US AMBASSADOR SATTERFIELD
· Hizbollah is Terrorist despite social institutions
· Lebanese Army has to deploy in the South
· Lebanons Civil society has our attention
· Changes must take place in Syria and Lebanon
· Economic development is a condition for Peace
· We place great hopes in the Lebanese Diaspora
· Hizbollah is Terrorist despite social institutions
West Palm, Florida,
At a lunch-meeting Last week in the West Palm Beach area in Florida, a coalition of American-Lebanese organizations met with Deputy Assistant Secretary of State for the Middle East, Ambassador David Satterfield to discuss issues of mutual interest regarding American policy in Lebanon and in the Middle East. Ambassador Satterfield, who was accompanied by State Department Bureau of Public relations official David Staples, was on a two days tour in South Florida. The US official was the guest speaker at Florida Atlantic University on the Middle East as well as the host of the Arab Chamber of Commerce of the Americas in Miami.
The meeting with the Lebanese-American associations included representatives of: World Maronite Union, American Maronite Union, The Lebanese Information and Research Center, The Lebanese Cultural Union of USA, World Lebanese Organization, American Lebanese Kateab party, and Assembly for Lebanon.
Ambassador Satterfield, who served as Lebanons US ambassador for a number of years and was present at the Taif negotiations in Saudi Arabia explained the US position vis a vis a number of issues concerning Lebanon, the Peace Process, Terrorism, US interests and economic matters. Among the most important items reviewed and discussed by both parties were the following:
1) The US considers Hizbollah as a Terrorist group despite the fact that the Party has members in the Parliament and maintains social institutions. Echoing President Bush, National Security advisor Condalezza Rice and Secretary Powell, Ambassador Satterfield reiterated the US official position with regards Terrorism in general and Hizbollah in particular.
2) The US would like to see the Lebanese Army deploying in South Lebanon. Such was the initial agreement and Washington remains concerned with the situation in that area.
3) The US is concerned with Lebanons civil society. All human rights abuses are to be condemned, especially when they occur within a country, which has suffered from wars.
4) The US considers that significant changes must take place in Syria and Lebanon as well, so that relations between the two countries could stabilize and normalize.
5) The US considers that economic development is a condition for Peace in the Middle East in general and in Lebanon in particular.
6) The US places great hopes in the Lebanese Diaspora, as a conduit for recovery in Lebanon. It can play a tremendous role in the economic and political renaissance of Lebanon.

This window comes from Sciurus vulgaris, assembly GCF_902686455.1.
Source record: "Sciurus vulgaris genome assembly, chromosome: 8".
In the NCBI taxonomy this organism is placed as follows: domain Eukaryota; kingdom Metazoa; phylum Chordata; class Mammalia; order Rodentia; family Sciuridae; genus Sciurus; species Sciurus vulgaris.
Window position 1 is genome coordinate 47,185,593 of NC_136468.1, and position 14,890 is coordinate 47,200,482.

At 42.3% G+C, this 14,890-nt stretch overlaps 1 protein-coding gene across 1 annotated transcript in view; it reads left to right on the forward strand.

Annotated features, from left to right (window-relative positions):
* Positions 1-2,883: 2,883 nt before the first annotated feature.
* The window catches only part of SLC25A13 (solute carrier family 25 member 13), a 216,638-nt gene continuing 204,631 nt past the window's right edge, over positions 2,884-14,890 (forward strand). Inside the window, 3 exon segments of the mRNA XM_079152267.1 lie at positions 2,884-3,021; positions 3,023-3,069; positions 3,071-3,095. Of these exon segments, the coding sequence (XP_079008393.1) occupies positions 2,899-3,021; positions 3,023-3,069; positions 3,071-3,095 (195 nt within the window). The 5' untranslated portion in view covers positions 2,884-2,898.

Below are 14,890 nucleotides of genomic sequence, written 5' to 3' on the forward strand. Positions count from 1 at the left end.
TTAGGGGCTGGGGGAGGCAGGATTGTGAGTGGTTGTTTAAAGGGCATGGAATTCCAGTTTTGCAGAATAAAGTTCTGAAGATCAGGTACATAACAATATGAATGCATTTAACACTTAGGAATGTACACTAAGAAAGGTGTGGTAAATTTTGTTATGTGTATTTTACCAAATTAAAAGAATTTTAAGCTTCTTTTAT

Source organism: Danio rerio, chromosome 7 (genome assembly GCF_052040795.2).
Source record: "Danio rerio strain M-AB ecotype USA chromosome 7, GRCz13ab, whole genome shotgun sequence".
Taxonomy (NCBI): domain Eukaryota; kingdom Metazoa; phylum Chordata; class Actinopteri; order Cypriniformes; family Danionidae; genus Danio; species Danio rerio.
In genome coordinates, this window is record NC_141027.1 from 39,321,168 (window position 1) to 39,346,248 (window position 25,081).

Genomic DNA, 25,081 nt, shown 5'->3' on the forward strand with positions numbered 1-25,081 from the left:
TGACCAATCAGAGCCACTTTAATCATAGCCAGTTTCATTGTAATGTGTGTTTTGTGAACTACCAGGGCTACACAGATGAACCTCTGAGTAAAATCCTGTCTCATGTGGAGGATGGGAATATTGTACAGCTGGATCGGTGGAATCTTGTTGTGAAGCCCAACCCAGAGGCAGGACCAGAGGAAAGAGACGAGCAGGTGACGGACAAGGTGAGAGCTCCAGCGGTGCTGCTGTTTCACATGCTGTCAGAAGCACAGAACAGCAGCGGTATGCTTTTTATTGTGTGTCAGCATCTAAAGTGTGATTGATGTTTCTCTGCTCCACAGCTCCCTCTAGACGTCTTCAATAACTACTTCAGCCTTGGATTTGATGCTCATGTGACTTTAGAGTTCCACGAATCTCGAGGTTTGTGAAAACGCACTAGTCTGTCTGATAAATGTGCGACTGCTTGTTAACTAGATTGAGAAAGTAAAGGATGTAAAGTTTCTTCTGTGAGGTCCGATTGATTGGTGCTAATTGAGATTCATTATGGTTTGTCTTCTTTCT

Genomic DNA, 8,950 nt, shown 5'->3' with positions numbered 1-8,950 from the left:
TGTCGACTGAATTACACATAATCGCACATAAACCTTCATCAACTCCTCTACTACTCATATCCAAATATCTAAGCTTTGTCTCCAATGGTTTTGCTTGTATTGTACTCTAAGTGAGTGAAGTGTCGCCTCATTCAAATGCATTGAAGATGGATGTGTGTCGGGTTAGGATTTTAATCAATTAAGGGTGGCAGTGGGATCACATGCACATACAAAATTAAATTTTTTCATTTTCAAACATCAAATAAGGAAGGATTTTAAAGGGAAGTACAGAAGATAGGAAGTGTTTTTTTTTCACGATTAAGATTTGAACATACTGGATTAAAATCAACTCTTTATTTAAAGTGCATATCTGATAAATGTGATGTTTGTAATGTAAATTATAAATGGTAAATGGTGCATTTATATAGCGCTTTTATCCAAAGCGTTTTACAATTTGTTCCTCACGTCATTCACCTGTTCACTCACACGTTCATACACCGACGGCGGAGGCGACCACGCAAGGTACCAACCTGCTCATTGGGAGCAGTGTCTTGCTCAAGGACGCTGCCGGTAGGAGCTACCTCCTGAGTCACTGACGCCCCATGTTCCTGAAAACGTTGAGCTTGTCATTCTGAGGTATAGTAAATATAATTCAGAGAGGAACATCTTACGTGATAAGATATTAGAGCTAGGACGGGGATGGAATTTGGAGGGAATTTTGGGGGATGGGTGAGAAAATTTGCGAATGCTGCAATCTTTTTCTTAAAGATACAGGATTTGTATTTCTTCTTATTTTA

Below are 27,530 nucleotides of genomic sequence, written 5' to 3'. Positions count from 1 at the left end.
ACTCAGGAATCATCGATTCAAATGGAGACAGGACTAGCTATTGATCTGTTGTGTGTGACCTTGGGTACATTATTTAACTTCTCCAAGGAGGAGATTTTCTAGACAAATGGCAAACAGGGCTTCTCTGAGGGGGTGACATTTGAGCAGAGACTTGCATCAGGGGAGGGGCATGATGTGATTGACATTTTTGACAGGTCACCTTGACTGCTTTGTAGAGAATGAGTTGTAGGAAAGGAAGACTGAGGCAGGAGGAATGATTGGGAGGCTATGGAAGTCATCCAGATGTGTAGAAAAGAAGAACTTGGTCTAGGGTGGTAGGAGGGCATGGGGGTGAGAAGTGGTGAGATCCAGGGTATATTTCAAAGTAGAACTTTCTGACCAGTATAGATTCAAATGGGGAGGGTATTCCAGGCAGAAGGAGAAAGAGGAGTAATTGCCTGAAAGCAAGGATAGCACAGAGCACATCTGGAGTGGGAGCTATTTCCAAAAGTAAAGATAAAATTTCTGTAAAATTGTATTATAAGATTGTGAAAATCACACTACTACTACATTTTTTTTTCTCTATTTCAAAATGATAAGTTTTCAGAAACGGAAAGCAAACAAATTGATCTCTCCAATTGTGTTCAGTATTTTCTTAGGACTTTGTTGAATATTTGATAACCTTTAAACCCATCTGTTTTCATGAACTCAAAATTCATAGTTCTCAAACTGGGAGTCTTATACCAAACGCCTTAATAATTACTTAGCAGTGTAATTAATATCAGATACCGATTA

Commenting on Ambassador Satterfields explanations, the Lebanese-American activists said:
1. The Lebanese-American community endorses Presidents Bush campaign against Terrorism and wishes to see Lebanon rid of all Terrorist organizations and activities.
2. The community wishes to see Lebanon free from all foreign forces, and since the Israelis have withdrawn, wishes to se the Syrian Army departing from Lebanon according to UN resolution 520 and the Taif agreement.
3. The American Lebanese community is extremely concerned with the ongoing abuses of human rights in Lebanon and fully associates with the suffering of the civil society in Lebanon. The attendee raised the issue of Ramzi Irani, a Lebanese student leader who was kidnapped (and later assassinated).
4. The community believes that the best ground for a normal relation between Syria and Lebanon is the full withdrawal of the Syrians from Lebanon and the democratization of both countries.
5. The community supports an economic recovery in the region, but believes that radical religious ideologies oppose such recovery.
The community associates with the US State Department in its
encouragement of the Lebanese Diaspora. Lebanese around the world are in a historic
position today to assist in the renaissance and the liberation of their mother country.
At the Arab Chamber of Commerce
At the dinner offered by the Arab Chamber of Commerce (ACC) in Miami, members of the American-Lebanese delegation raised additional issues related to economy and international relations, chairman of the ACC said Arab-Americans stands by the US in the campaign against Terrorism. They want democratization in the Middle East, justice to Palestinians, security to all, and would like to see a Lebanon free from all foreign forces including the Syrian Army. Representative of American Lebanese organizations told Ambassador Satterfield that Lebanese Americans, who are the majority among Mideast Americans, would want to see their country free so that they can invest and visit. Commenting on American-Arab relations and the role of the Diaspora, Professor Walid Phares said: We all know that the Lebanese diaspora is the largest émigré community from the Middle East. But unless significant change takes place in Lebanon, it will be impossible to attract its economic and financial support to Lebanons governmental institutions. Without freedom and democracy, Lebanese émigré and expatriates will not get involved seriously. They are certainly supporting their families, and hence feeding the civil society with minimal resources. As to see a comprehensive Diaspora plan for Lebanon, it has to come in the framework of a Peace plan for Lebanon. A plan which would include the withdrawal of foreign forces, the protection of freedoms and democracy and a minimal recognition of Lebanon multiethnic and multi-religious identity.